Doran: Maybe talk a little bit about one of the projects that NRTC is working on, what kind of projects is NRTC having success with?
Aaron: All types. We do have hybrid fiber, fixed wireless projects that have been very successful in Kansas and Minnesota. We've got fiber projects in Texas. I'm going to forget people, but so in Texas, we've got a project that's well exceeding their take rate goals. Down in Mississippi, in Alabama, all throughout Indiana, lots of successful projects. We don't have any projects that have actually not achieved their financial goals when they're more than two years into it so it's nice to see it.
Doran: How did NRTC get started in the broadband space? How has that evolved over time?
Aaron: What we're seeing a lot more today is partnerships between electric companies and telephone companies.
Doran: Talk a little bit about what co-ops, who are thinking about a broadband deployment, should consider in terms of a partnership.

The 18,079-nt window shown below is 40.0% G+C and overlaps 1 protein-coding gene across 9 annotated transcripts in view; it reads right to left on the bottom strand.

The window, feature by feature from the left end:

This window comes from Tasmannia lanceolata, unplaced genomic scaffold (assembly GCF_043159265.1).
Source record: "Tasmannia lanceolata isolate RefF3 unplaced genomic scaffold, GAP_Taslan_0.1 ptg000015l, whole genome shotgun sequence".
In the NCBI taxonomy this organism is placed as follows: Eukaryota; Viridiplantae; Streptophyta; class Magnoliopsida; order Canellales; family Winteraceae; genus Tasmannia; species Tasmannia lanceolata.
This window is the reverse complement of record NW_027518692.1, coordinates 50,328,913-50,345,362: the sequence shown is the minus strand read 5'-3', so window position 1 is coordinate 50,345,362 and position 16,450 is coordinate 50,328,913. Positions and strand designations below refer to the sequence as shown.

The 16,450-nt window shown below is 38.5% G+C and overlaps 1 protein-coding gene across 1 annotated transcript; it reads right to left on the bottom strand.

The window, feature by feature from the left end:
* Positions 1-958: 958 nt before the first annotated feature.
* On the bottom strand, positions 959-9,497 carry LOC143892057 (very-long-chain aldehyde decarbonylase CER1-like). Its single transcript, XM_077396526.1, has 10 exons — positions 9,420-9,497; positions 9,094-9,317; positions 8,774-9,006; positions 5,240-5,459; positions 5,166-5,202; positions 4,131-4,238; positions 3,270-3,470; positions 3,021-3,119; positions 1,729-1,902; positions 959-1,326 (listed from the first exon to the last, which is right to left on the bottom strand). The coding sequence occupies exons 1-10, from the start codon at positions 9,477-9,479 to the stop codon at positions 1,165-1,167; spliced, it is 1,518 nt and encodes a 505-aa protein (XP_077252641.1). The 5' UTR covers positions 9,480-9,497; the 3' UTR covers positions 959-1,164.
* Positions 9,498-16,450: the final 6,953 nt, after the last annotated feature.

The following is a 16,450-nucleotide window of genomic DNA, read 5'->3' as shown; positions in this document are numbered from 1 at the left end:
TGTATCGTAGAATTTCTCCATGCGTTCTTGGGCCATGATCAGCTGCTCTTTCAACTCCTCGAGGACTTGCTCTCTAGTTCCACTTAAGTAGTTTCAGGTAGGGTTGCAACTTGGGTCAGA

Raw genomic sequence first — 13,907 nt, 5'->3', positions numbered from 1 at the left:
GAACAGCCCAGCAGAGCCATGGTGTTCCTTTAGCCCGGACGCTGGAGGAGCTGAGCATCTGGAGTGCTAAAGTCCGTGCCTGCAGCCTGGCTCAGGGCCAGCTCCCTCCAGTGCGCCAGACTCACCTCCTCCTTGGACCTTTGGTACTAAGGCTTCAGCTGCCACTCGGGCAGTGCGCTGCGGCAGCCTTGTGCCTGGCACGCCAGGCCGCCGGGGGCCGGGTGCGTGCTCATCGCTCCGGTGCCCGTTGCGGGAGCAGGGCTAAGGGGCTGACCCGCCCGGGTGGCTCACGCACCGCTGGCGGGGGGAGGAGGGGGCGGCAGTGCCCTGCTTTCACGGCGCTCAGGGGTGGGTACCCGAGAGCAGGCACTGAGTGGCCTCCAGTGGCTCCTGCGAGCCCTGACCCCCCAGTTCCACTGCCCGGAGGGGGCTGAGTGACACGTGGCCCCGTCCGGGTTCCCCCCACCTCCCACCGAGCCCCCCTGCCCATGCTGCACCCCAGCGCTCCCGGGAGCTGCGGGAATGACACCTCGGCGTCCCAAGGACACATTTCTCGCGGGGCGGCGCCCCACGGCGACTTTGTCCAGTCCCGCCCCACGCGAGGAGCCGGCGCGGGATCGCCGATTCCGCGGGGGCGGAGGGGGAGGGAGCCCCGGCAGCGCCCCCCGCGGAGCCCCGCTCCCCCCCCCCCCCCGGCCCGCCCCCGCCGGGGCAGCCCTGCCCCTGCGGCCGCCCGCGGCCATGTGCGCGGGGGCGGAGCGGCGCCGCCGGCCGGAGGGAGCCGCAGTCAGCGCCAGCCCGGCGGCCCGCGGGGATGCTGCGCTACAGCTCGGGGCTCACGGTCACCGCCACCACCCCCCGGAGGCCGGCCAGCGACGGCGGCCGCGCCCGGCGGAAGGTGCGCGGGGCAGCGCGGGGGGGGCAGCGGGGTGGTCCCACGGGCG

Aaron: I think the biggest key is to have clear roles and responsibilities lined out from the very beginning. The electric co-op, again, relying on their strength is very good at maintaining cables on poles and maintaining that plant over decades, providing 24/7 customer service. Taking broadband to customers, that's what the telephone companies do. They do that in their sleep, they do that when the electric co-ops are sleeping so I think just rely on each other's strengths. The electric co-ops also have the innate ability to manage longer-term assets better as well. If the fiber itself is a 30-year asset and you're putting all of that on the electric co-op's books, it makes it much easier for the telephone companies to make the money they need to make to provide a high-quality service.